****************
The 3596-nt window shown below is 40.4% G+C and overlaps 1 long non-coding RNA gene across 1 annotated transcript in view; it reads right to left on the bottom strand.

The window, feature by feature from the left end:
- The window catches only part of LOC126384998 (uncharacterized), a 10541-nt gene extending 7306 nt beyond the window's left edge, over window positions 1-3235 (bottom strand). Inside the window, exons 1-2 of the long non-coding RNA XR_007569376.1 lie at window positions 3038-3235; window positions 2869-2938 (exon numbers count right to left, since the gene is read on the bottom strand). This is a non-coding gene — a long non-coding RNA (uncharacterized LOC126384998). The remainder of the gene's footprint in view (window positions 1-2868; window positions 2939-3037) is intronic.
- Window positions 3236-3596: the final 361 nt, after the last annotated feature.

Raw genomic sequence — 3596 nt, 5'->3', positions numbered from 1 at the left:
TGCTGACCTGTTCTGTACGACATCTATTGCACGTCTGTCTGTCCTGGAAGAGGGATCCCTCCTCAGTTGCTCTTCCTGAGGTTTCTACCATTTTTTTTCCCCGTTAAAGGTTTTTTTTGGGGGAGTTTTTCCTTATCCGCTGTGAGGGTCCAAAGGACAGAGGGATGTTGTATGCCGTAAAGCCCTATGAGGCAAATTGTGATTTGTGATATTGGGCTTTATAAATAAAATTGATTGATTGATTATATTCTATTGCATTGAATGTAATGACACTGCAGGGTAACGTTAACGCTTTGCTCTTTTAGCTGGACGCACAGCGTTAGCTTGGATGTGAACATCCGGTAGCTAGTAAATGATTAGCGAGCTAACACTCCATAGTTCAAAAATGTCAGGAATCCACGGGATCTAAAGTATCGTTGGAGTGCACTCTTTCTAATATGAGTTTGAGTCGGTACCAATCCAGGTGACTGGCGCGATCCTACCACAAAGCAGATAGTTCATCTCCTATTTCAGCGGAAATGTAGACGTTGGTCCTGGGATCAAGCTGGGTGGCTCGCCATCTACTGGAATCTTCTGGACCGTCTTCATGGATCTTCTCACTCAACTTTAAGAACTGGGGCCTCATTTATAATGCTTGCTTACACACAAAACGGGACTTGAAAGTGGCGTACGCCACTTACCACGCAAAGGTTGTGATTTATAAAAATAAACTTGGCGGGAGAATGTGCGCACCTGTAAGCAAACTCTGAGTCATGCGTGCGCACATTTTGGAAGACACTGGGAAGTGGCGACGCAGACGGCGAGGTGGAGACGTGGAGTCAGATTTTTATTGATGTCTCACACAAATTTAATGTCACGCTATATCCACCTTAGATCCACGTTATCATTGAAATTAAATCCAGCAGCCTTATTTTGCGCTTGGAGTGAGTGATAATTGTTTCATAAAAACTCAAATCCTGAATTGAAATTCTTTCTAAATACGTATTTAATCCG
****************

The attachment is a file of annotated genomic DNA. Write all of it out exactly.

The 3596-nt window shown below is 40.4% G+C and overlaps 1 long non-coding RNA gene across 1 annotated transcript in view; it reads right to left on the bottom strand.

The window, feature by feature from the left end:
- The window catches only part of LOC126384998 (uncharacterized), a 10541-nt gene extending 7306 nt beyond the window's left edge, over window positions 1-3235 (bottom strand). Inside the window, exons 1-2 of the long non-coding RNA XR_007569376.1 lie at window positions 3038-3235; window positions 2869-2938 (exon numbers count right to left, since the gene is read on the bottom strand). This is a non-coding gene — a long non-coding RNA (uncharacterized LOC126384998). The remainder of the gene's footprint in view (window positions 1-2868; window positions 2939-3037) is intronic.
- Window positions 3236-3596: the final 361 nt, after the last annotated feature.

Raw genomic sequence — 3596 nt, 5'->3', positions numbered from 1 at the left:
TGCTGACCTGTTCTGTACGACATCTATTGCACGTCTGTCTGTCCTGGAAGAGGGATCCCTCCTCAGTTGCTCTTCCTGAGGTTTCTACCATTTTTTTTCCCCGTTAAAGGTTTTTTTTGGGGGAGTTTTTCCTTATCCGCTGTGAGGGTCCAAAGGACAGAGGGATGTTGTATGCCGTAAAGCCCTATGAGGCAAATTGTGATTTGTGATATTGGGCTTTATAAATAAAATTGATTGATTGATTATATTCTATTGCATTGAATGTAATGACACTGCAGGGTAACGTTAACGCTTTGCTCTTTTAGCTGGACGCACAGCGTTAGCTTGGATGTGAACATCCGGTAGCTAGTAAATGATTAGCGAGCTAACACTCCATAGTTCAAAAATGTCAGGAATCCACGGGATCTAAAGTATCGTTGGAGTGCACTCTTTCTAATATGAGTTTGAGTCGGTACCAATCCAGGTGACTGGCGCGATCCTACCACAAAGCAGATAGTTCATCTCCTATTTCAGCGGAAATGTAGACGTTGGTCCTGGGATCAAGCTGGGTGGCTCGCCATCTACTGGAATCTTCTGGACCGTCTTCATGGATCTTCTCACTCAACTTTAAGAACTGGGGCCTCATTTATAATGCTTGCTTACACACAAAACGGGACTTGAAAGTGGCGTACGCCACTTACCACGCAAAGGTTGTGATTTATAAAAATAAACTTGGCGGGAGAATGTGCGCACCTGTAAGCAAACTCTGAGTCATGCGTGCGCACATTTTGGAAGACACTGGGAAGTGGCGACGCAGACGGCGAGGTGGAGACGTGGAGTCAGATTTTTATTGATGTCTCACACAAATTTAATGTCACGCTATATCCACCTTAGATCCACGTTATCATTGAAATTAAATCCAGCAGCCTTATTTTGCGCTTGGAGTGAGTGATAATTGTTTCATAAAAACTCAAATCCTGAATTGAAATTCTTTCTAAATACGTATTTAATCCG